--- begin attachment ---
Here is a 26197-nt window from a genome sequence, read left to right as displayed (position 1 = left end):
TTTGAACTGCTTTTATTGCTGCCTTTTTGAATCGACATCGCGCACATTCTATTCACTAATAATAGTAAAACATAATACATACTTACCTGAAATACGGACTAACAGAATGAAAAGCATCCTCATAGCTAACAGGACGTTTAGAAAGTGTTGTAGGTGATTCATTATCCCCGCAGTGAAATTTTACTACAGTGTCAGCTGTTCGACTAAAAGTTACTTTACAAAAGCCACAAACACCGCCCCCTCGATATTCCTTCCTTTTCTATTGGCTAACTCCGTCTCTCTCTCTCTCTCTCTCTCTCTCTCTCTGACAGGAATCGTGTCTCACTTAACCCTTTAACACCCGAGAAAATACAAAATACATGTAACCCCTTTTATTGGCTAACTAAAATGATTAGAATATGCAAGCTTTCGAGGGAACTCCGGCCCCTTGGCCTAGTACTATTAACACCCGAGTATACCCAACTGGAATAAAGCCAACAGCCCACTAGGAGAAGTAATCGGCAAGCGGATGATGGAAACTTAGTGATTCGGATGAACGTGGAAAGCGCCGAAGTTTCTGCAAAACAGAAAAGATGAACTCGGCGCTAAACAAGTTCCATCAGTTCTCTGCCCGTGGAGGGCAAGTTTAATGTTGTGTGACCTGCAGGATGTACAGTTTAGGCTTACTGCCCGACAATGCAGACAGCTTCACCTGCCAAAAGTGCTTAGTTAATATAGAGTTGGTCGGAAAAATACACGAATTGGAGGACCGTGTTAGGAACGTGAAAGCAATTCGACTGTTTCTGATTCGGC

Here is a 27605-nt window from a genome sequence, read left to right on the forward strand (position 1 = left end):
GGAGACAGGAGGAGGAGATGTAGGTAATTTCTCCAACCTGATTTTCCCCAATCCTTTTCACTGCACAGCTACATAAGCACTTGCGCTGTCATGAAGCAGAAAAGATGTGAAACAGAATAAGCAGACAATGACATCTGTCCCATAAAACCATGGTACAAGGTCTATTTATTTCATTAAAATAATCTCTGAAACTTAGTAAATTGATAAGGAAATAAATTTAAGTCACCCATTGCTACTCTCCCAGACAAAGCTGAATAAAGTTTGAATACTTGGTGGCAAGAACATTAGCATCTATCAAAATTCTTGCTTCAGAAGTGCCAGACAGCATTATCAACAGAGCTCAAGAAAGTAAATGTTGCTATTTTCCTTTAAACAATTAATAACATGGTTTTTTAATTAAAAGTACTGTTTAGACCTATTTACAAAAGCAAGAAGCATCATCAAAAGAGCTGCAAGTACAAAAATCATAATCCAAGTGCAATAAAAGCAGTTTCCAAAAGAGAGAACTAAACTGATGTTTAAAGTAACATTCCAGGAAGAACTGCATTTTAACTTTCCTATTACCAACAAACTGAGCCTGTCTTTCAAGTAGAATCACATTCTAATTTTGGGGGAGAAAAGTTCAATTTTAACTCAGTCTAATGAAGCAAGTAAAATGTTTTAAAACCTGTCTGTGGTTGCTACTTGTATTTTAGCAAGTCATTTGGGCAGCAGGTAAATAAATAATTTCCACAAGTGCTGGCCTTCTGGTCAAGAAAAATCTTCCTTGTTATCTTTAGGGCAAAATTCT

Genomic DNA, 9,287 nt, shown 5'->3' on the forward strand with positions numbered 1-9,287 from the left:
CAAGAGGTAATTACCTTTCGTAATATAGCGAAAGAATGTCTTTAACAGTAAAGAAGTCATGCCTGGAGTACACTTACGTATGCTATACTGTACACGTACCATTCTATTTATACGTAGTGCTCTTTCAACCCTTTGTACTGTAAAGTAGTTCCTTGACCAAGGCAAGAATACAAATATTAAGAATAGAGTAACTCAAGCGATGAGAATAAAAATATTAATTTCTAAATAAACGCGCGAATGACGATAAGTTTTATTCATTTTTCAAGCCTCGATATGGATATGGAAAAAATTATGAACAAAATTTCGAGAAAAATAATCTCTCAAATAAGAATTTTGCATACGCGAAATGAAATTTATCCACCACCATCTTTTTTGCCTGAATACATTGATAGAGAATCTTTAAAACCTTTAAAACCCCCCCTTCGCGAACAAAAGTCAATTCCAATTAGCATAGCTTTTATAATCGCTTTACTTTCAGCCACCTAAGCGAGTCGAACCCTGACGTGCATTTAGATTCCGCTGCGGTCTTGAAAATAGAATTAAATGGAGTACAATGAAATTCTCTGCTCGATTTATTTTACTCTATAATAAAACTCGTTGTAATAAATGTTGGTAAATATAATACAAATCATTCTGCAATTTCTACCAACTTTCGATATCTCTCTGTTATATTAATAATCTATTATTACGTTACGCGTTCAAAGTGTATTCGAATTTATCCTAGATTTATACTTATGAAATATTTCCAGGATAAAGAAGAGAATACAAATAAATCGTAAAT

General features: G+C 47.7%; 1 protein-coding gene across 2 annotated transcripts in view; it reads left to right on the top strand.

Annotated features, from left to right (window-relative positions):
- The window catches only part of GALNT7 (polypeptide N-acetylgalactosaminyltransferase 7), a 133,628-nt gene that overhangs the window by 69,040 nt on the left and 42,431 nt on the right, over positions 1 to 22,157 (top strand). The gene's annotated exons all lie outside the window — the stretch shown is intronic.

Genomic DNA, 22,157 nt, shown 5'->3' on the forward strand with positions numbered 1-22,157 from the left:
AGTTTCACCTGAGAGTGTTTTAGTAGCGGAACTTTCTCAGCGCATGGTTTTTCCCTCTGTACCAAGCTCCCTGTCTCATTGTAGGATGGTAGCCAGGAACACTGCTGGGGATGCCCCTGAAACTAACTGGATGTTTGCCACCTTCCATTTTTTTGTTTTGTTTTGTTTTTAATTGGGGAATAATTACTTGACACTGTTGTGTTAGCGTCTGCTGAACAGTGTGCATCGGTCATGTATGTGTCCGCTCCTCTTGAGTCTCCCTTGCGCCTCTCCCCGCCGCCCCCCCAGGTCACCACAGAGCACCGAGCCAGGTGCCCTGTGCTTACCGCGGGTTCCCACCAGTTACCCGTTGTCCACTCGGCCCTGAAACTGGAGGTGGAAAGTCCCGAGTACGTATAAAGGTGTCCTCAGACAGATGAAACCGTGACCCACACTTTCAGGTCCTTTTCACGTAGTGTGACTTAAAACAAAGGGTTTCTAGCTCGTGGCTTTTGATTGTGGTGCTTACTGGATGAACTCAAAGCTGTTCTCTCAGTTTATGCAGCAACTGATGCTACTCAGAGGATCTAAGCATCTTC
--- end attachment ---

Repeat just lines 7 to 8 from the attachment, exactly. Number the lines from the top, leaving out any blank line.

General features: G+C 47.7%; 1 protein-coding gene across 2 annotated transcripts in view; it reads left to right on the top strand.

Annotated features, from left to right (window-relative positions):